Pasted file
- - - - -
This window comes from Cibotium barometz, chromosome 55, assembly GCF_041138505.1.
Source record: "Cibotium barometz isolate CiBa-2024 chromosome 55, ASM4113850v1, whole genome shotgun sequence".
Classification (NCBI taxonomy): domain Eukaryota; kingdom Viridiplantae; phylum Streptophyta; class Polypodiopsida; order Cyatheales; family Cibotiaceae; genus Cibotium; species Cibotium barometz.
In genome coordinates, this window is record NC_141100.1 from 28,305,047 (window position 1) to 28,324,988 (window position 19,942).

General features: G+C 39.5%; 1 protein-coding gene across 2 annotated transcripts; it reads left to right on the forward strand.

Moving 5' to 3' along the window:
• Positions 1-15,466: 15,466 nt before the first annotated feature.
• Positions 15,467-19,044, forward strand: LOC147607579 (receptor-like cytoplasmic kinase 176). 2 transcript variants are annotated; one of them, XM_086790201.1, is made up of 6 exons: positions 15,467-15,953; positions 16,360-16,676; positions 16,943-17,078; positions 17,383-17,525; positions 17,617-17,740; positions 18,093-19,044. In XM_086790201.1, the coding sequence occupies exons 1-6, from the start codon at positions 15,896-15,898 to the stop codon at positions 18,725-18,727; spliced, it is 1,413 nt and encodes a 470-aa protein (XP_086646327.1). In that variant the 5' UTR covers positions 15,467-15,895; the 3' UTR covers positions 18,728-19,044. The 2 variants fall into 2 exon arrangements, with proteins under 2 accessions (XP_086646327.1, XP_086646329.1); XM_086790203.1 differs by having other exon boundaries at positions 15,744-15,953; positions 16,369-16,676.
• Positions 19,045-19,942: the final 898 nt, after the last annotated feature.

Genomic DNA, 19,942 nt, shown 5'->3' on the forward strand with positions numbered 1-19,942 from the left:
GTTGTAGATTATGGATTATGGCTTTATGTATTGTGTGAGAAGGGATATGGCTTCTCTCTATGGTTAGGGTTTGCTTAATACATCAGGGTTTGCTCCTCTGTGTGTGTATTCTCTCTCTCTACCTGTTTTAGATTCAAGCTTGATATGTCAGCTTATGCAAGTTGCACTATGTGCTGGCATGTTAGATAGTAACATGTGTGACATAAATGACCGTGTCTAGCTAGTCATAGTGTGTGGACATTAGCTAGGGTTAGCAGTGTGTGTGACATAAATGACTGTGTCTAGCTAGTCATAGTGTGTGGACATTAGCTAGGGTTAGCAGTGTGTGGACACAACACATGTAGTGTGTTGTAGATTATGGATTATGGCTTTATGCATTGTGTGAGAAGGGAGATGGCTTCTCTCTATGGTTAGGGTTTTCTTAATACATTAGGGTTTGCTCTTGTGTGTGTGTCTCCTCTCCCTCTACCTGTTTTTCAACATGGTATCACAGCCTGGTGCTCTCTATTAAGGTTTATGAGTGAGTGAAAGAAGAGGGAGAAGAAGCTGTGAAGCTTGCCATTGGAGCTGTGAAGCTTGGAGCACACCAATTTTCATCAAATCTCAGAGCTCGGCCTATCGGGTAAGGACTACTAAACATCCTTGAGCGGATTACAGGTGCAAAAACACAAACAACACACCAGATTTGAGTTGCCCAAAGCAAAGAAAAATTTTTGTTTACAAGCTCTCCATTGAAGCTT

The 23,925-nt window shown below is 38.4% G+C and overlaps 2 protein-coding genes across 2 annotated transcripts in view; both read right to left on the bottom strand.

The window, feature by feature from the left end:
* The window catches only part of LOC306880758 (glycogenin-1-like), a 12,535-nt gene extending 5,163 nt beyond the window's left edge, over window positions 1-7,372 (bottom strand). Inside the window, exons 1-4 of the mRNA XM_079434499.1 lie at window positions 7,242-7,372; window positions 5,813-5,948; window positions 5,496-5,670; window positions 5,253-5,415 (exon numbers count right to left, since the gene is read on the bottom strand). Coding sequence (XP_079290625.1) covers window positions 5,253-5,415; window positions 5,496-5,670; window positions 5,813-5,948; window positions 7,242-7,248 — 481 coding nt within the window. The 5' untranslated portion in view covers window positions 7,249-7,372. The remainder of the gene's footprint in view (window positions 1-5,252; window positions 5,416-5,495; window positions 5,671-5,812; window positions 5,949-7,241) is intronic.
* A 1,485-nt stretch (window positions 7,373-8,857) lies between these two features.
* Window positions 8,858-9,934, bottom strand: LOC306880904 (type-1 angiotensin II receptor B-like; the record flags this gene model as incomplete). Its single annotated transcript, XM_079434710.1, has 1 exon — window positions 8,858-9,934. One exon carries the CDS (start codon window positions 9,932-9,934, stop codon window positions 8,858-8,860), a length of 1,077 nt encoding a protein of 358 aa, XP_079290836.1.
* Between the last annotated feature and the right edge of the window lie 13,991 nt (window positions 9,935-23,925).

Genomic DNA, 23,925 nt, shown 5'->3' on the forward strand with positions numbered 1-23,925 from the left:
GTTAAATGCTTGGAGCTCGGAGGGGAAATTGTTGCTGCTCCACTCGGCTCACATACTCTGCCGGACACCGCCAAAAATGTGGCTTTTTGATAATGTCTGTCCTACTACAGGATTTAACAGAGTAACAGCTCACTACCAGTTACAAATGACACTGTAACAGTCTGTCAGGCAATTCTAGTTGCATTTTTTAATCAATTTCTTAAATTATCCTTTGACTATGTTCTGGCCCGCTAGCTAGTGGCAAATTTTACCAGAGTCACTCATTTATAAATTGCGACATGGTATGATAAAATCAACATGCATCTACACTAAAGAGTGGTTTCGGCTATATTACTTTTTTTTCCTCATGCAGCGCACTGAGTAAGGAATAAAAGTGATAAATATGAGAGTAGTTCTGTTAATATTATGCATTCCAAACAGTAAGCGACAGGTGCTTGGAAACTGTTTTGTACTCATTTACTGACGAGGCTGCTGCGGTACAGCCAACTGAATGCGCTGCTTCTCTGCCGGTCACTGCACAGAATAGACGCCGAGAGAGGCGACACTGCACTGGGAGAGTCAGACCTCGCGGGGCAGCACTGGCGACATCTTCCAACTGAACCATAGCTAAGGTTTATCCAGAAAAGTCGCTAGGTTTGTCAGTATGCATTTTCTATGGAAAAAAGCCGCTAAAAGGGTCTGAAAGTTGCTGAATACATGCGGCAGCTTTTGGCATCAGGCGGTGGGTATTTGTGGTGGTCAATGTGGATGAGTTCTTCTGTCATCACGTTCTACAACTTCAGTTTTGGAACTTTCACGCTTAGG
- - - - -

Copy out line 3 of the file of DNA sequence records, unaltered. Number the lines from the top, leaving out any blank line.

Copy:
Classification (NCBI taxonomy): domain Eukaryota; kingdom Viridiplantae; phylum Streptophyta; class Polypodiopsida; order Cyatheales; family Cibotiaceae; genus Cibotium; species Cibotium barometz.